Indefinite Article

Italian definite articles
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Articolo indefinito

The aptly named indefinite article indicates an unspecific or unidentified noun.

Per esempio…

Vedo una gatta e un cane.   I see a cat and a dog.
Ha un’idea.   He has an idea.

Characteristics of indefinite articles

  1. Used with countable nouns (as opposed to uncountable nouns like money and water)
  2. Placed directly in front of a noun or an adjective + noun
  3. Agree with the noun in gender and number

Italian indefinite articles

    Masculine   Feminine
a, an, one   un, uno   una, un’
some   dei, degli   delle

+ There are two singular articles for each gender, each of which can mean a, an, or one:


Un is the normal masculine singular indefinite article.

It changes to uno in front of a noun beginning with:

  • gn
  • i + vowel (ia, ie, etc)
  • pn
  • ps
  • s + consonant (sc, st, etc)
  • x
  • y
  • z

The consonants in the above list are called "impure consonants" and require changes in other Italian grammar features, including definite articles.


Una is the normal feminine singular indefinite article.

It contracts to un’ in front of a vowel.

  Note that all of the above rules also apply to the number "one."

+ There are three plural indefinite articles, all equivalent to "some":

1. Masculine plural of un: dei
2. Masculine plural of uno: degli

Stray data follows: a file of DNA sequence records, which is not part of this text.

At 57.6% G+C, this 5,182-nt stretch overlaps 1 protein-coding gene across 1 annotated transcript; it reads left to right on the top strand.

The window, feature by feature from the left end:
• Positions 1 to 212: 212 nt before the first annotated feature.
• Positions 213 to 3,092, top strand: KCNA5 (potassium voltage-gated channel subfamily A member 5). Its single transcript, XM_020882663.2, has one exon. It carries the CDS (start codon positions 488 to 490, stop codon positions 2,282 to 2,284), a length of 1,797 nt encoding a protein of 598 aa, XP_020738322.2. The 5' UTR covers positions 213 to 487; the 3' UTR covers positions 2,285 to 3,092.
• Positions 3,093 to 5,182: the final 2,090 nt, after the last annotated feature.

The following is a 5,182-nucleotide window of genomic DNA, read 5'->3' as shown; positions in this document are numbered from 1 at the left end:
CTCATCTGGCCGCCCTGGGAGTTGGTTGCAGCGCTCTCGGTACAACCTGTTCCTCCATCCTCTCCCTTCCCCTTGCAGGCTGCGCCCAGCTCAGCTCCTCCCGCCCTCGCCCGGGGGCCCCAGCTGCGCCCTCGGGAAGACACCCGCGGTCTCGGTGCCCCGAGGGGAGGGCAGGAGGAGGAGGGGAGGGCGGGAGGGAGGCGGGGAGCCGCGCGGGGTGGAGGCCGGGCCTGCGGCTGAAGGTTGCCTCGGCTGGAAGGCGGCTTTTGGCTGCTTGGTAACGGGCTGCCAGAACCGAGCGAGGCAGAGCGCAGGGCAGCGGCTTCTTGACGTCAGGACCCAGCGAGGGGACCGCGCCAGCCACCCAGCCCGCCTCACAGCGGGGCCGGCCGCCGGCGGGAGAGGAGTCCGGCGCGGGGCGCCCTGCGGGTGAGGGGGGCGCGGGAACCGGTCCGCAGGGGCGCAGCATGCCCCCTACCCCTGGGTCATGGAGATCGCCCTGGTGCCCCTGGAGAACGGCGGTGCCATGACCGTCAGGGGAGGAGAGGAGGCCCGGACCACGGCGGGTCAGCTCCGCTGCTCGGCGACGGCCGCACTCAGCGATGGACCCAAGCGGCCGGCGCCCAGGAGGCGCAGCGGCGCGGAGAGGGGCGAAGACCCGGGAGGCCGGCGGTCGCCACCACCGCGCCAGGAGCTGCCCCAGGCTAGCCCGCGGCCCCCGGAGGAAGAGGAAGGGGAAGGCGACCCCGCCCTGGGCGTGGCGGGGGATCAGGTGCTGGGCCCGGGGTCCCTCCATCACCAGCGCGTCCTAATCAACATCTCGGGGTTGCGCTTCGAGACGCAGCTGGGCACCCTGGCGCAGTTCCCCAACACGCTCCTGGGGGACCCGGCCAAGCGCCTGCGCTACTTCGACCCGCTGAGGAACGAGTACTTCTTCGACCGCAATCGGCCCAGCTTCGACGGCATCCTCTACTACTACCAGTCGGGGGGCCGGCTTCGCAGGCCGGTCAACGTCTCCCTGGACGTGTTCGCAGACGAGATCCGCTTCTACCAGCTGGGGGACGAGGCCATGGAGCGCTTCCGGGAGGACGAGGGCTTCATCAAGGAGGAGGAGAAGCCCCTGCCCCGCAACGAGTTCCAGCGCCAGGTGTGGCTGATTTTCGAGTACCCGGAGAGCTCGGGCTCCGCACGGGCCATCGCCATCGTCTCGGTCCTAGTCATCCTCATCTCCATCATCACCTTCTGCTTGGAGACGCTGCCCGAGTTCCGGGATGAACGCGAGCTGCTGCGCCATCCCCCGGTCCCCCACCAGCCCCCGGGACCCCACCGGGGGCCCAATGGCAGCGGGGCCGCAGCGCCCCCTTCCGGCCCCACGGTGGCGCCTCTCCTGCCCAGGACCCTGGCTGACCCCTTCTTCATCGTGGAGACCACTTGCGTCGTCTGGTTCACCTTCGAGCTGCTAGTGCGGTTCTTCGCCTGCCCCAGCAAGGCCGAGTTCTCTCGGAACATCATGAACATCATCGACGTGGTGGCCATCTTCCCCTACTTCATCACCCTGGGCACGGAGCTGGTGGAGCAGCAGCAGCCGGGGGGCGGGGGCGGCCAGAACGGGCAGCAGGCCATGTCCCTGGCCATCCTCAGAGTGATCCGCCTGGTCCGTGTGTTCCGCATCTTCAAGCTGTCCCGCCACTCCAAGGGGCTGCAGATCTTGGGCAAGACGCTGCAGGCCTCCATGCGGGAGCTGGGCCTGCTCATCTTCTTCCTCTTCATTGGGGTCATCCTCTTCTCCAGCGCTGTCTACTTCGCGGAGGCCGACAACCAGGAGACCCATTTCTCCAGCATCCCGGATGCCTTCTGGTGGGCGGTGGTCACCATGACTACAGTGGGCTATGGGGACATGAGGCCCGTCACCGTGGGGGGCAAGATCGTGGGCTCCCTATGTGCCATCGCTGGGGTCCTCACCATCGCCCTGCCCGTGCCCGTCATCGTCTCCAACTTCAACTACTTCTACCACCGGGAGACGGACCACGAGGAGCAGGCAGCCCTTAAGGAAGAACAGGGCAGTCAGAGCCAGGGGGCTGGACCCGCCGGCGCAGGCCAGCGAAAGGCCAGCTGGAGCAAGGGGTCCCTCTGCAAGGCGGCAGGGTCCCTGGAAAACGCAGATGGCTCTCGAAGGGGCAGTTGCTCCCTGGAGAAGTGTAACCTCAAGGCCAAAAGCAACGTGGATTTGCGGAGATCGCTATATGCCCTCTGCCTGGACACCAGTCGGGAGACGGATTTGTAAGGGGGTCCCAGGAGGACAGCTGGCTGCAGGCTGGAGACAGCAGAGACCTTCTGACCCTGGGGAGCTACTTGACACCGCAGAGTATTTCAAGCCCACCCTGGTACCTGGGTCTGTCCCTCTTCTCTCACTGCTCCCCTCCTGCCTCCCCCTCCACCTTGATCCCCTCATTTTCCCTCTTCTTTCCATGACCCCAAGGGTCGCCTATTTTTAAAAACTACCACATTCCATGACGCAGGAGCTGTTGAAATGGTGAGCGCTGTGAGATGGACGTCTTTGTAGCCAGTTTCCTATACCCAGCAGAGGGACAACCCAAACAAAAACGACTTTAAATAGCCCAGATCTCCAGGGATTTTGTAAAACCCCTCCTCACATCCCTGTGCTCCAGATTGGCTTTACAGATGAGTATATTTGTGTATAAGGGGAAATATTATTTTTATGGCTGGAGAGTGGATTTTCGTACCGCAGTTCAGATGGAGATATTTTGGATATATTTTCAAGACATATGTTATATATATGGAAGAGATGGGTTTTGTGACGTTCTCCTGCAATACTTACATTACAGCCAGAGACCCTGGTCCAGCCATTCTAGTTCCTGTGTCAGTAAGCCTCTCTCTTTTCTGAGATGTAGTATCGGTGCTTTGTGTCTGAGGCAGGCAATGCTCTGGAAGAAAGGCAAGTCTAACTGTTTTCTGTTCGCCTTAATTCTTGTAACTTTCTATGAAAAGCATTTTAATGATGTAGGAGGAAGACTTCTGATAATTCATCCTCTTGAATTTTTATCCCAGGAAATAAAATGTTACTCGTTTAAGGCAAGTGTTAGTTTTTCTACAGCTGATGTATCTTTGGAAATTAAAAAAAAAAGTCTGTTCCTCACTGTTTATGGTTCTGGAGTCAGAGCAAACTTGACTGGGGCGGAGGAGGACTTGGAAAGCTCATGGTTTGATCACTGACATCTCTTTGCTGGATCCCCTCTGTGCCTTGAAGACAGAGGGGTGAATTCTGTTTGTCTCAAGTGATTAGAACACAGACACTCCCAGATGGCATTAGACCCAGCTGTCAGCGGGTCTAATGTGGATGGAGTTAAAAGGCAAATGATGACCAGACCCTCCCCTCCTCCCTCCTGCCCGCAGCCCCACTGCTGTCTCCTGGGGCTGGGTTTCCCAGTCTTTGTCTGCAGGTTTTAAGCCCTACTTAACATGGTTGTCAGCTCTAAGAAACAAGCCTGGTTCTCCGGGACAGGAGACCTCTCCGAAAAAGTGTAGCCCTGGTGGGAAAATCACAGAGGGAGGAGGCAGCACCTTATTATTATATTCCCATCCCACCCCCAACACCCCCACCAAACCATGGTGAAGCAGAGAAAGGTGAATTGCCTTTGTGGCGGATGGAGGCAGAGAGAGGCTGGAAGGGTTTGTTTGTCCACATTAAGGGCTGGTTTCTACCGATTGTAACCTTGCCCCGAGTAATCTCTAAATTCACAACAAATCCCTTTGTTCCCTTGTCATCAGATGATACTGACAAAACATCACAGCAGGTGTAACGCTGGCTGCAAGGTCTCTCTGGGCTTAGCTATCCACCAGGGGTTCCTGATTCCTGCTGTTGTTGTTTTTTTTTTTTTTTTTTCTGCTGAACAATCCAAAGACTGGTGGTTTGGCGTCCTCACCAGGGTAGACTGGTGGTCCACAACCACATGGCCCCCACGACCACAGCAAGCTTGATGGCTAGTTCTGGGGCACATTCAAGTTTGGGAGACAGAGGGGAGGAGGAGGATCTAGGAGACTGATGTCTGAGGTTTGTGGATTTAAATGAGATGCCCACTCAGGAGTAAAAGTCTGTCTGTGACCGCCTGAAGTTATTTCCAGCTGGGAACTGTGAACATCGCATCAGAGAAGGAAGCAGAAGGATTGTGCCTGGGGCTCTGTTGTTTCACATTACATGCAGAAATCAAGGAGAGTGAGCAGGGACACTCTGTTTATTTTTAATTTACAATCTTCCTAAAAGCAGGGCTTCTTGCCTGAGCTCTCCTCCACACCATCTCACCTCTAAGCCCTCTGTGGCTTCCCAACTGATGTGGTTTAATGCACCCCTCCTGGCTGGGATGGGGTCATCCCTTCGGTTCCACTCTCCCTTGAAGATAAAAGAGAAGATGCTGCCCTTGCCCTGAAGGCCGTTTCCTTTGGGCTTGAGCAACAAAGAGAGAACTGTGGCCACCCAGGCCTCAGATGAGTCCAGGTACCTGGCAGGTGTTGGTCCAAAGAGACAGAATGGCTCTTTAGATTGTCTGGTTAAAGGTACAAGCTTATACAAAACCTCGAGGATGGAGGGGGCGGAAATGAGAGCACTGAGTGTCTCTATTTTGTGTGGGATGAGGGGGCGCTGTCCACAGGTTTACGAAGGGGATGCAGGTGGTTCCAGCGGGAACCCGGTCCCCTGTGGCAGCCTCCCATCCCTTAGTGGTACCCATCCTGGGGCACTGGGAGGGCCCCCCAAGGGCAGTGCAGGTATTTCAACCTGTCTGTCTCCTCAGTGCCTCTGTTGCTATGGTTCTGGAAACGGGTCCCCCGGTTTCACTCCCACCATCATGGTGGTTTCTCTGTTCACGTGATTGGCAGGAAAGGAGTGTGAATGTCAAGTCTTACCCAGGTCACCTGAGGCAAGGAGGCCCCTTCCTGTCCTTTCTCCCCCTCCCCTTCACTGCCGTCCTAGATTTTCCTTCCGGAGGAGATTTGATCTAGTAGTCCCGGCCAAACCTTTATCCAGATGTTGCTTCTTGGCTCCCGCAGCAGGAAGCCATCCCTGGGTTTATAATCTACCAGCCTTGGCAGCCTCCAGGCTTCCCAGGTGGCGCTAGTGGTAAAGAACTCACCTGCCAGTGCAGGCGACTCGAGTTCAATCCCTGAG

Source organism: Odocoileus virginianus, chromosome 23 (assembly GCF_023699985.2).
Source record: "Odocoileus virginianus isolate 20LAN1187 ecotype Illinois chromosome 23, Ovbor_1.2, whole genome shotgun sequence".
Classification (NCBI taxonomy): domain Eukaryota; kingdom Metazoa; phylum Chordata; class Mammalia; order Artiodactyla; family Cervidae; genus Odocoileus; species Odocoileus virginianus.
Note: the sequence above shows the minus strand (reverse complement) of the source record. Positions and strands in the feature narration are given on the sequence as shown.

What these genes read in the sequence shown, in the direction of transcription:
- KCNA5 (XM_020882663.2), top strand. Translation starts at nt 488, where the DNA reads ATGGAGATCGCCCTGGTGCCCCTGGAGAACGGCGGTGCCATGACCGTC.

3. Feminine plural: delle

 Many Italian grammars say that there is no plural indefinite article, or that you just use the partitive when you need a plural. While the plural forms of the indefinite and partitive articles are indeed identical, there is a difference between them.

  • The indefinite article is used for an unspecified number of countable nouns:
Ha visto dei cani.   He saw some dogs.
Sto comprando degli gnocchi.   I’m buying (some) dumplings.
  • The partitive article indicates some amount of something uncountable.
Ha fatto dei danni.   He did some damage.
Sto comprando degli spinaci.   I’m buying (some) spinach.

 Note that "some" is not considered an article in English but rather an adjective and isn’t always needed.

  The Italian indefinite article is not always used when talking about a person’s profession with essere (to be) …

Nico è autore.
Nico è un autore.
  He’s an author.
Sono insegnante.
Sono un insegnante.
  I’m a teacher.

It’s a bit more common in northern Italy and in writing, but otherwise, it’s correct with and without.

However, it is required when modified by an adjective or other descriptor:

Nico è un autore famoso.   He’s a famous author.
Sono un insegnante di scuola elementare.   I’m a grade school teacher.

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Indefinite articles in Italian